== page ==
Through them, through all the Apostles, through the men and women who were witnesses of the life and death of Jesus Christ, of his Gospel and Resurrection, the truth about him spread first to Jerusalem, next to all Judea, and then to other countries and peoples. It entered into the history of humanity.
3. The truth about Jesus Christ also reached Korean soil. It came by means of books brought from China. And in a most marvellous way, divine grace soon moved your scholarly ancestors first to an intellectual quest for the truth of Godís word and then to a living faith in the Risen Savior.
Yearning for an ever greater share in the Christian faith, your ancestors sent one of their own in 1784 to Peking, where he was baptized. From this good seed was born the first Christian community in Korea, a community unique in the history of the Church by reason of the fact that it was founded entirely by lay people.This fledgling Church, so young and yet so strong in faith, withstood wave after wave of fierce persecution. Thus, in less than a century, it could already boast of some ten thousand martyrs. The years 1791, 1801, 1827, 1839, 1846 and 1866 are forever signed with the holy blood of your Martyrs and engraved in your hearts.
Even though the Christians in the first half century had only two priests from China to assist them, and these only for a time, they deepened their unity in Christ through prayer and fraternal love; they disregarded social classes and encouraged religious vocations. And they sought ever closer union with their Bishop in Peking and the Pope in faraway Rome.
After years of pleading for more priests to be sent, your Christian ancestors welcomed the first French missionaries in 1836. Some of these, too, are numbered among the Martyrs who gave their lives for the sake of the Gospel, and who are being canonized today in this historic celebration.
The splendid flowering of the Church in Korea today is indeed the fruit of the heroic witness of the Martyrs. Even today, their undying spirit sustains the Christians in the Church of silence in the North of this tragically divided land.
4. Today then it is given to me, as the Bishop of Rome and Successor of Saint Peter in that Apostolic See, to participate in the Jubilee of the Church on Korean soil. I have already spent several days in your midst as a pilgrim, fulfilling as Bishop and Pope my service to the sons and daughters of the beloved Korean nation. Todayís Liturgy constitutes the culminating point of this pastoral service.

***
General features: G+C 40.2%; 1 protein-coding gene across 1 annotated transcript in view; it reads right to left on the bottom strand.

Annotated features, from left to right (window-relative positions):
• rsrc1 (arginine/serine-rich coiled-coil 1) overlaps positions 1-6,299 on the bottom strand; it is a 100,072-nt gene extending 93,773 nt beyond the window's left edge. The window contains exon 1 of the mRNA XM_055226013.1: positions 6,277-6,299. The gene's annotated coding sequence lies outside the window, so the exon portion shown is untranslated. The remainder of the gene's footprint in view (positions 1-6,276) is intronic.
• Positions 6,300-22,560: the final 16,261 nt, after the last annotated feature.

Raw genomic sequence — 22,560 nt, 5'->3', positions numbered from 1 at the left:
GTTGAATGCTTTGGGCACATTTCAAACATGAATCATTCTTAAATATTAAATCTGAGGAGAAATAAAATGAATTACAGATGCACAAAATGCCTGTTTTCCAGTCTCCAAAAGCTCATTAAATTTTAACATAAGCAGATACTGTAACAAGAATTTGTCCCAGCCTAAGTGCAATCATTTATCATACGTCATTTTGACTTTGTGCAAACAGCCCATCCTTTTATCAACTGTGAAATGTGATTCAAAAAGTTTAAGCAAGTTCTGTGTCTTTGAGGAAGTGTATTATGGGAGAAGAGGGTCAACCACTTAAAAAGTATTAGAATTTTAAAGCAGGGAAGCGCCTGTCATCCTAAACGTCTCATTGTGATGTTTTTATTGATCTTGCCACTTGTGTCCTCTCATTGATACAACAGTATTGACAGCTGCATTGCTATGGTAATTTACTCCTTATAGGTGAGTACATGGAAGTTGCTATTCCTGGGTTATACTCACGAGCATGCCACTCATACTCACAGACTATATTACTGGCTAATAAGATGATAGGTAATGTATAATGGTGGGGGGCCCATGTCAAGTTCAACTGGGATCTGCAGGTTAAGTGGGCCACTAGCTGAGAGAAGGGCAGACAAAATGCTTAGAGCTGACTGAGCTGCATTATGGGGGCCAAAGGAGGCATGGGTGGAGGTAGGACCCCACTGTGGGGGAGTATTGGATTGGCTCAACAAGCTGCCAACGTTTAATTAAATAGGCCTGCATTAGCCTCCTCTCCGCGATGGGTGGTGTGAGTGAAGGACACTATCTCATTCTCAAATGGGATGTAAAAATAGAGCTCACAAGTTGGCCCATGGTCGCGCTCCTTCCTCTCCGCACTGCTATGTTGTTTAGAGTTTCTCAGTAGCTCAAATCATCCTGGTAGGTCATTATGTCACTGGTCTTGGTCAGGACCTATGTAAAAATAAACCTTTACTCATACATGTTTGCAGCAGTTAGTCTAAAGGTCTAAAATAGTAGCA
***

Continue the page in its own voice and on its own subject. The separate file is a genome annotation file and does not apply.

For behold: through this Liturgy of Canonization the Blessed Korean Martyrs are inscribed in the list of the Saints of the Catholic Church. These are true sons and daughters of your nation, and they are joined by a number of missionaries from other lands. They are your ancestors, according to the flesh, language and culture. At the same time they are your fathers and mothers in the faith, a faith to which they bore witness by the shedding of their blood.
From the thirteen-year-old Peter Yu to the seventy-two-year-old Mark Chong, men and women, clergy and laity, rich and poor, ordinary people and nobles, many of them descendants of earlier unsung martyrs - they all gladly died for the sake of Christ.
Listen to the last words of Teresa Kwon, one of the early Martyrs: "Since the Lord of Heaven is the Father of all mankind and the Lord of all creation, how can you ask me to betray him? Even in this world anyone who betrays his own father or mother will not be forgiven. All the more may I never betray him who is the Father of us all".
239 A generation later, Peter Yuís father Augustine firmly declares: "Once having known God, I cannot possibly betray him". Peter Cho goes even further and says: "Even supposing that oneís own father committed a crime, still one cannot disown him as no longer being oneís father. How then can I say that I do not know the heavenly Lord Father who is so good?".